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Johnny Mize’s World Series-changing single

Mize already had Hall of Fame career, but he added to his legacy with a big hit in 1949.

New York Yankees v Baltimore Orioles Photo by Patrick Smith/Getty Images

The Dodgers must have been relieved to see the back of Johnny Mize when the Giants shipped him out in August 1949. The Hall of Fame first baseman had spent all of his career in the National League until he left the Giants. He put up a 1.044 OPS against Brooklyn in his time with the Cardinals and Giants. That was a higher OPS than he had against any other team, and did so in nearly 900 plate appearances.

Unfortunately for the Dodgers, he didn’t go very far.

After six years with the Cardinals, Mize was traded to the Giants in December 1941. He played a total of four seasons with the Giants, but spent a couple seasons serving in World War II in the middle of that. He had some extremely successful seasons with the Giants, leading the league in home runs twice. As the 1949 season went along, however, their relationship started to sour.

While Mize’s hitting numbers were fine in 1949, they weren’t quite what they were in previous seasons. He also wasn’t thrilled playing for manager Leo Durocher. The Mize-Giants relationship would end on August 22nd when the Yankees purchased him for $40,000.

The deal was criticized from the Yankees’ perspective, as it seemed like Mize was in decline. In 13 games, however, he posted an OPS of .828, helping the Yankees squeak past the Red Sox by a game for the American League pennant.

Meanwhile in the NL, the Dodgers won nine of their last 12 games to similarly take the NL by just a game. The two teams would meet in the World Series for the second time in three years, and Mize would get his first shot at the postseason against his favorite punching bag.

Much as he had been down the stretch of the season, Mize played mainly off the bench in the series. Tommy Heinrich got the start at first base in Game One and drove in the game’s only run.

The Dodgers struck back with a 1-0 win of their own in Game Two, but Mize got a chance in that one. In the eighth inning, Mize pinch hit and picked up a single. He was pinch run for, and the rally amounted to nothing in the end.

Game Three was playing out similarly tightly as it headed into the late innings. The Yankees took a 1-0 lead in the third inning, but the Dodgers got that run right back in the fourth. Other than the Dodgers leaving two on in the eighth, neither team got much of a rally going until the ninth.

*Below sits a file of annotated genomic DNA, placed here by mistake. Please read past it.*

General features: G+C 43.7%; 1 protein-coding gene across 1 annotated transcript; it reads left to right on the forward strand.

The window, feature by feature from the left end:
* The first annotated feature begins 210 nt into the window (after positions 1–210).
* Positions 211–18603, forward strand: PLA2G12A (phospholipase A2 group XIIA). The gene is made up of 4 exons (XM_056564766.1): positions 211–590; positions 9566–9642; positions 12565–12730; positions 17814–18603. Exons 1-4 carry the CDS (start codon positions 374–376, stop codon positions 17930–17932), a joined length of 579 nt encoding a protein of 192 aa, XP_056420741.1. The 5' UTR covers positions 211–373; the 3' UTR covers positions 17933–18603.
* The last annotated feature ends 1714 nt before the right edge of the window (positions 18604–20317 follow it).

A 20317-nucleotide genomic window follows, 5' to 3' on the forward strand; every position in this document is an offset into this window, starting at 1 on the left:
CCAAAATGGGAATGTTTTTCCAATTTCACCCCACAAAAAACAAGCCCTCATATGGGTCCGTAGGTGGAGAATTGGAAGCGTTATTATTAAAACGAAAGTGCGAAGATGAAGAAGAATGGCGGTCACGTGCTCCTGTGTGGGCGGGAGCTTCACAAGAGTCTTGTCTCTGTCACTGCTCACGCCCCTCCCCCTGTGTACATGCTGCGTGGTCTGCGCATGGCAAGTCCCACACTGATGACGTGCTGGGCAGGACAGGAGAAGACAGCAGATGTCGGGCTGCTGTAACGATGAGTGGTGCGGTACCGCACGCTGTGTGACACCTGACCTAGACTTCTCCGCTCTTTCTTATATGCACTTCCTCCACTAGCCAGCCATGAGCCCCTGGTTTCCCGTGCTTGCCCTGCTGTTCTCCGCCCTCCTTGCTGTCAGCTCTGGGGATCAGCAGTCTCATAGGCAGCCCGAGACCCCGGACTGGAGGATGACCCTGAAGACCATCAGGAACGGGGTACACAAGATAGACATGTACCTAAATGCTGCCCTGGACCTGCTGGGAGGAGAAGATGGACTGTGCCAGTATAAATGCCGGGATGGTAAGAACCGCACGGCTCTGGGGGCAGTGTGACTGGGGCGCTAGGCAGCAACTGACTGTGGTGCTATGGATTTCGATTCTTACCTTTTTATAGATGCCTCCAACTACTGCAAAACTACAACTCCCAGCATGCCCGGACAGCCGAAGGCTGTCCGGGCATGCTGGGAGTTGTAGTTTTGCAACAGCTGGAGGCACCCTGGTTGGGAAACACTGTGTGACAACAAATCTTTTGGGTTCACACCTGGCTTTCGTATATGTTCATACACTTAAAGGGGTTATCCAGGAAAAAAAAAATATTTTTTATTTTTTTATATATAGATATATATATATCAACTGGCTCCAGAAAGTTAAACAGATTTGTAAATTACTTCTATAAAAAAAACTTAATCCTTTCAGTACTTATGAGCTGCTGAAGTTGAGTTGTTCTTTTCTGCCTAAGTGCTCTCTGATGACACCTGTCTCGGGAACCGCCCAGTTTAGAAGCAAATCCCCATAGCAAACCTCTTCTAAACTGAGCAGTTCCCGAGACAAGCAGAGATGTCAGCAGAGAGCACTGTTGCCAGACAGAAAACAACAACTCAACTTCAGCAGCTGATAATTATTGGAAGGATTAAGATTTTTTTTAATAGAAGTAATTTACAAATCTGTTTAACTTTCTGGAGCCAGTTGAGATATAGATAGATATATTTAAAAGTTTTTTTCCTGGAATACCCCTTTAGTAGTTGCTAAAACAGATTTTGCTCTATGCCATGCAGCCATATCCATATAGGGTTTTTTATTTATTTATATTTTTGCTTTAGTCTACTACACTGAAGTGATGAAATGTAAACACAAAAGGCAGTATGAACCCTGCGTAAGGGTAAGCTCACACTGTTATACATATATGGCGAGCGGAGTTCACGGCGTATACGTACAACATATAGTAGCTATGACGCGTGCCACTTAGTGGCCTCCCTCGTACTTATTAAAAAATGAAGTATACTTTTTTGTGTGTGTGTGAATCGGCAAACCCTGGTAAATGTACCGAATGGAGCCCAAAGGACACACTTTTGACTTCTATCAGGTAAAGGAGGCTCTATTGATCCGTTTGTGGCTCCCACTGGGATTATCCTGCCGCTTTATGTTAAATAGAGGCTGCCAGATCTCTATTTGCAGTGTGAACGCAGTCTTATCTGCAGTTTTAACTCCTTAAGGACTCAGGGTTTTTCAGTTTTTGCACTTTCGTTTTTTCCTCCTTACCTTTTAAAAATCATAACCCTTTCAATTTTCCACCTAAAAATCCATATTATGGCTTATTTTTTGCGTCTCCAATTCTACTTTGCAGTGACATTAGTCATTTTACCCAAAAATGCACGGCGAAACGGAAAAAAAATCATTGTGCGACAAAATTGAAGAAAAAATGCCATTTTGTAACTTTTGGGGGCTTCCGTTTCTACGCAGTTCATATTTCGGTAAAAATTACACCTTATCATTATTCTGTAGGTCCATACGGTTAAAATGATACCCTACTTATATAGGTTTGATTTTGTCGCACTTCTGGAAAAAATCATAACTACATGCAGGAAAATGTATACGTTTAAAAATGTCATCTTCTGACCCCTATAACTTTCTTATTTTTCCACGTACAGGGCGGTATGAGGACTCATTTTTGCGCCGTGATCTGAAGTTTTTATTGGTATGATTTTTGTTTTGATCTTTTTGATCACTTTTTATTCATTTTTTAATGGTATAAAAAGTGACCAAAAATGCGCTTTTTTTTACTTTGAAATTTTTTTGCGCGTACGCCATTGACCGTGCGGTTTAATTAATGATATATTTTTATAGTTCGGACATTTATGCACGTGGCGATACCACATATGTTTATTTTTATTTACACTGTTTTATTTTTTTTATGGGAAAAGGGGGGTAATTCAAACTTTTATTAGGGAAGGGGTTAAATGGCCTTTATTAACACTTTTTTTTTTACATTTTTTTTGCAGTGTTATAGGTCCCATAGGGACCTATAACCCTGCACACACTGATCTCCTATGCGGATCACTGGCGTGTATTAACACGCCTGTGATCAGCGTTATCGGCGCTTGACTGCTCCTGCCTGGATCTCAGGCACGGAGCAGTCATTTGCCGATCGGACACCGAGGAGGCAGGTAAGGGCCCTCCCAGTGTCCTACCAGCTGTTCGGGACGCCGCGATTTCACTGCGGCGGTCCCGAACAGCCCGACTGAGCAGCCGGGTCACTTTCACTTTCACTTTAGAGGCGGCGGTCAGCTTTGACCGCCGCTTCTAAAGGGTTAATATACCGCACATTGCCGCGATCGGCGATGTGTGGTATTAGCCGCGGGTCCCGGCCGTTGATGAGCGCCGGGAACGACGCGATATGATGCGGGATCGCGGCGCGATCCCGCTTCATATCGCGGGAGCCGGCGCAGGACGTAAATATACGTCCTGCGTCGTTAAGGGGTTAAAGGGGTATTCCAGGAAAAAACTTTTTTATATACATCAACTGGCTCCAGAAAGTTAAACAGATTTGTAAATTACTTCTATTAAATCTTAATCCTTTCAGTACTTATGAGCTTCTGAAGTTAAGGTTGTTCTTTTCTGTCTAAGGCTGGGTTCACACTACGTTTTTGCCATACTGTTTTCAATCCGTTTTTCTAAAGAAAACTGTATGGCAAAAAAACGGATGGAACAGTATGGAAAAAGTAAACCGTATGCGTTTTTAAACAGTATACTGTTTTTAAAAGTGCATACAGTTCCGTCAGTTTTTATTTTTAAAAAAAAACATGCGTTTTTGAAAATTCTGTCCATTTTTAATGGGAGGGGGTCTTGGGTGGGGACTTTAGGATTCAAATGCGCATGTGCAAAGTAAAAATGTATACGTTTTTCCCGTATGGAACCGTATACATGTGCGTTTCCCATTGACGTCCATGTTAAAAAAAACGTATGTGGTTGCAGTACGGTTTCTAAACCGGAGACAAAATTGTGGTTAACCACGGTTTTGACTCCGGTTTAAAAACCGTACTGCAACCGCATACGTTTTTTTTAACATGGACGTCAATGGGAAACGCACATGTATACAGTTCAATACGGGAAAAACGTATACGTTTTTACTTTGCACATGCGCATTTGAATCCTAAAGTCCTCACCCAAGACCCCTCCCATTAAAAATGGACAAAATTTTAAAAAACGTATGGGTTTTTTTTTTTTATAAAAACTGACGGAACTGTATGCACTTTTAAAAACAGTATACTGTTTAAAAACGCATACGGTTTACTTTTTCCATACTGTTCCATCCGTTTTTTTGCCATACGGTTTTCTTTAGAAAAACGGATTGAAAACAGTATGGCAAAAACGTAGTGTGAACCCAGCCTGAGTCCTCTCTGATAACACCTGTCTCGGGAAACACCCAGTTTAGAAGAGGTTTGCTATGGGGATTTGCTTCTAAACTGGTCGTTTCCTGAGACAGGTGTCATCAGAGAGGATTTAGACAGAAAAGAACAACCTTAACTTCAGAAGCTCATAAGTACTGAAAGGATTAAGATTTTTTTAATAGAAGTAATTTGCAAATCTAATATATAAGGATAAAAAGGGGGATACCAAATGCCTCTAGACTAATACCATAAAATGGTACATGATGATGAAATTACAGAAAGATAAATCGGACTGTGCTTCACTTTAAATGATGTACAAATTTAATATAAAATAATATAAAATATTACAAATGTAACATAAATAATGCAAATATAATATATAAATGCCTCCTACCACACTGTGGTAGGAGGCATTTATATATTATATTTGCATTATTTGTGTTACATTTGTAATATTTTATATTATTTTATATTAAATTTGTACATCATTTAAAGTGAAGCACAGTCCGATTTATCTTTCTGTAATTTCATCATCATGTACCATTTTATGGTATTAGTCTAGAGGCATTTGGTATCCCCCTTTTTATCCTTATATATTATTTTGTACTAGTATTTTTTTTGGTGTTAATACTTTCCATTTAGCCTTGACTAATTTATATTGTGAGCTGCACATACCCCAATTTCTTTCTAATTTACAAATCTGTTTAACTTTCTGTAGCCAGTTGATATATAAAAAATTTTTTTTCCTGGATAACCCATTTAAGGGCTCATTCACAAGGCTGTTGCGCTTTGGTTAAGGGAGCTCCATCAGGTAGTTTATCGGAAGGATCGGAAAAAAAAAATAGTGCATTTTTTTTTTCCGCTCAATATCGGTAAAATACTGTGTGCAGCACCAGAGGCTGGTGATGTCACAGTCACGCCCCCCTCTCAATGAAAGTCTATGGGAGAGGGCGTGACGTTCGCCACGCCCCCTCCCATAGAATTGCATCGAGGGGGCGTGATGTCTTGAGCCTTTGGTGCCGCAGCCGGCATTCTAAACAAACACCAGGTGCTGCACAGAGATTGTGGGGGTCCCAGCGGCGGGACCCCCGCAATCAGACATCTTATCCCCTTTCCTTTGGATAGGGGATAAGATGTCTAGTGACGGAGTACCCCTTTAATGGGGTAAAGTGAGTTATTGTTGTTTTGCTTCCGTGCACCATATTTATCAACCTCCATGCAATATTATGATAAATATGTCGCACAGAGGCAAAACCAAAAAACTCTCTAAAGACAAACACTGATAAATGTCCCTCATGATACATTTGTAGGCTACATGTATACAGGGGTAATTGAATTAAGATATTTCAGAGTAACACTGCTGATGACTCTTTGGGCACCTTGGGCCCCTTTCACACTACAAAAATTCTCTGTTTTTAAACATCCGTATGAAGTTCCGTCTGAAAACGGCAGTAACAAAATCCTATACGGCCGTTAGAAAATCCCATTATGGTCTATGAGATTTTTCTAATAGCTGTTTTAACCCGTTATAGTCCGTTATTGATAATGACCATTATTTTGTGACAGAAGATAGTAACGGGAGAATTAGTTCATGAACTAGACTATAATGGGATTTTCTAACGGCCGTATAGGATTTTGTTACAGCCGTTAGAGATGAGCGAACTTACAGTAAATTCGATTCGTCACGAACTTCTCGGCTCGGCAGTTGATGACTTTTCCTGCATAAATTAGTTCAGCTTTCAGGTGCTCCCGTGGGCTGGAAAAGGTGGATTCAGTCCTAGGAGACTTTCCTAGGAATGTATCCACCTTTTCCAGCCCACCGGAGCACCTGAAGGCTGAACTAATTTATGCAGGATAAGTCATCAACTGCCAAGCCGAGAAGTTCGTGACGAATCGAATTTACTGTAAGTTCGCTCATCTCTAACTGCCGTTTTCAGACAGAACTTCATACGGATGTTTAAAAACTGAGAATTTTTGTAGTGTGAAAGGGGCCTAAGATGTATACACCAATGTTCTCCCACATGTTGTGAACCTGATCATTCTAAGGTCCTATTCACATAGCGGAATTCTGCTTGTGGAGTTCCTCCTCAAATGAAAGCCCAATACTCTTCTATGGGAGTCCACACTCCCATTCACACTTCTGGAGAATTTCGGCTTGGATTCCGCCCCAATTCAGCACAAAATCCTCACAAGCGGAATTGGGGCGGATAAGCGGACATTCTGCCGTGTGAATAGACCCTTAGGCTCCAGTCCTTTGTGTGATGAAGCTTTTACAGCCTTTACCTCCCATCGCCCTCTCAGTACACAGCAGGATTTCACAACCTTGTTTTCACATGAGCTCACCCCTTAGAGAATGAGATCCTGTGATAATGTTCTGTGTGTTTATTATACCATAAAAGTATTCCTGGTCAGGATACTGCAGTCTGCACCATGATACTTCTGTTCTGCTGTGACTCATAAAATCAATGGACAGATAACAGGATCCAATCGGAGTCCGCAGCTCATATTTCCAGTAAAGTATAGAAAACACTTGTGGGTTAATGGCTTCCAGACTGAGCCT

With one out in the top of the ninth, Yogi Berra drew a walk ahead of Joe DiMaggio. That theoretically should have been a perfect scenario, but DiMaggio fouled out for the second out of the inning. Bobby Brown kept the inning alive with a single, and Gene Woodling followed that with a walk to load the bases.

Cliff Mapes was due up next, but Casey Stengel decided to go to his bench. Mapes was 0-6 in the series to that point, so the Yankees manager sent Mize out there for arguably the biggest at-bat of the World Series.

The future Hall of Famed paid off on Stengel’s faith, delivering a single. Two runs scored, Woodling moved to third, and then scored on a Jerry Coleman single in the next at-bat. Mize had helped the Yankees up a 4-1 lead in the crucial game three.

The Dodgers rallied in the ninth, but came up short. The Yankees held on for a 4-3 win, and took a 2-1 lead in the series. Mize wouldn’t be needed again, as the Yankees won the next two games to close out the series in five games.

Mize recorded just two plate appearances in the series, but finished with the second highest Winning Percentage Added of any Yankee in the series. Only pitcher Joe Page had a higher mark.

If this were a movie, the grizzled veteran who had never done it before would get his big hit and walk off into the sunset. That is not what Mize did. Instead, he became a fixture for the Yankees for the next four years. While he topped out at 373 plate appearances, he played a further four years for the Yankees, winning another four rings. He was quite valuable as well, as Mize was an above average bat for all of his career with the Yankees. In 1952, he managed an OPS of 1.567 and hit three home runs in the World Series. That was when the Yankees once again beat the Dodgers. If the World Series had an MVP award back then, he would have been one of the contenders.

Johnny Mize was a really well spent $40,000 for the Yankees. What could have been a guy wrapping up his career instead turned into a valuable part of five championships. Meanwhile, the Dodgers probably wished that he’d gone anywhere else.